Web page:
Description: E. Edward Clark, a ninety-two-year-old African American man, speaks to a racially integrated class at the Hennigan Elementary School. The son of slaves, Clark tells vivid stories about his family's experiences in the south following emancipation and about growing up in Cambridge. He stresses the importance of a good education and respect for people of all races. The students ask Mr. Clark questions. Tape 1 of 2.
1:00:00: Visual: E. Edward Clark speaks to a racially integrated class at the Hennigan school. Clark describes the lives of his parents, who were slaves. Clark's father bought his freedom eight years before emancipation. His father bought the freedom of his mother, then the two were married. Clark's parents had 13 children. Clark describes the schools he attended as a boy, and the good education he received from New England missionaries who traveled south to teach former slaves. Clark describes race relations in the south after the Civil War. Clark says that his family moved to a cold-water flat at 143 Erie Street in Cambridge in 1898. Clark talks to the students about the importance of a good education and respect for others; about his impressions of how the world has changed. Clark warns the students that an education will prepare them to make a living later on. He reminds the students that the teachers are there to help them. Clark describes growing up in Cambridge in the early part of the century. He describes how the city has changed and how little things cost back then. 1:18:32: V: Clark invites the students to ask him questions. One student asks him about the secret to long life. Clark says that his parents were healthy; that he does not drink or smoke; that he does not believe in hate or violence. Clark stresses again that an education is necessary for success in life. Another student asks Clark if he was ever married.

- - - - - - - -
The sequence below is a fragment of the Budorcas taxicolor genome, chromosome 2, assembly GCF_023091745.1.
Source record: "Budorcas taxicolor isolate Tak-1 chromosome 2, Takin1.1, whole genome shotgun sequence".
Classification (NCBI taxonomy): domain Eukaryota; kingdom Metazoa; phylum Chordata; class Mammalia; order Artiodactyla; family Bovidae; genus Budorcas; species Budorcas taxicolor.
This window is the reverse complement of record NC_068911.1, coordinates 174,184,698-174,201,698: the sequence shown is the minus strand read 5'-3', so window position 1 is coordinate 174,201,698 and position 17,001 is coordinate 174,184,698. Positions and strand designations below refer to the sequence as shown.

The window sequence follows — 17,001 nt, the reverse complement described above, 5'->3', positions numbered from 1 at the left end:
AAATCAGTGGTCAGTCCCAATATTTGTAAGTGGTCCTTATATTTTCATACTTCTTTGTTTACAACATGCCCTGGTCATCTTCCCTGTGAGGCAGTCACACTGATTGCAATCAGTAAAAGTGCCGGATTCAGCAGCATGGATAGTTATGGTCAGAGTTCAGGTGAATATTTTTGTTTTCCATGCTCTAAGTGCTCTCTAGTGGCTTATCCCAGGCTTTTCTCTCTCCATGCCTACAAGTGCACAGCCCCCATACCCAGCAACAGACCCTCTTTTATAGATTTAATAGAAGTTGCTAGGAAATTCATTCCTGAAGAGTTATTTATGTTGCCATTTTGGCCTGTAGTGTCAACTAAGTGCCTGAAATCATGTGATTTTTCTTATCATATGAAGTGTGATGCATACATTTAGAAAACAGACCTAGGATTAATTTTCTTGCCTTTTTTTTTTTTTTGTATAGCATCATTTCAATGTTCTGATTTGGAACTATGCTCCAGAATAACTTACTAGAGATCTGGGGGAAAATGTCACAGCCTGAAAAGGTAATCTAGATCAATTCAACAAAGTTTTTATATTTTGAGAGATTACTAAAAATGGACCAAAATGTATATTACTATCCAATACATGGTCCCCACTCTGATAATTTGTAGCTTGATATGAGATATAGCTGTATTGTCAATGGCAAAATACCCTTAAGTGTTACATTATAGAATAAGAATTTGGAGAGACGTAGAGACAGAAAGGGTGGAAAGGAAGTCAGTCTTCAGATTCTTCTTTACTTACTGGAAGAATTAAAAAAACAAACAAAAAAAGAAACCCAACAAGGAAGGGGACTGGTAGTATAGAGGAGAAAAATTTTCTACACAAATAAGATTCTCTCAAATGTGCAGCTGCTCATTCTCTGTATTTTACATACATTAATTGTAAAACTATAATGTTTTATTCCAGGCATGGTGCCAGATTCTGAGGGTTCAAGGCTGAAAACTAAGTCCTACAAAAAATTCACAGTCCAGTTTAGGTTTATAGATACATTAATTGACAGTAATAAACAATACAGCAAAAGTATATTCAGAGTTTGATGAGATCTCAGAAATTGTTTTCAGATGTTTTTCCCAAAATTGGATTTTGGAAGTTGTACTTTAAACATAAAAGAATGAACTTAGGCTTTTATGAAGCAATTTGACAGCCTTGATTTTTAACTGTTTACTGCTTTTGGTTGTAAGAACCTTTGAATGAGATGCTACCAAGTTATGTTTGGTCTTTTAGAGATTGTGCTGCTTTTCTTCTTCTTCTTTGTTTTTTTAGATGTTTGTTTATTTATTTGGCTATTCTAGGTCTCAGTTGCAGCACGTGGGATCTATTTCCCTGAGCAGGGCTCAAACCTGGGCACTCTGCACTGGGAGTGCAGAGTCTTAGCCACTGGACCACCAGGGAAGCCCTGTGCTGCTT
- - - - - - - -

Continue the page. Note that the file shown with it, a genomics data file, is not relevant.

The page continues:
Collection: Ten O'Clock News
Date Created: 04/27/1977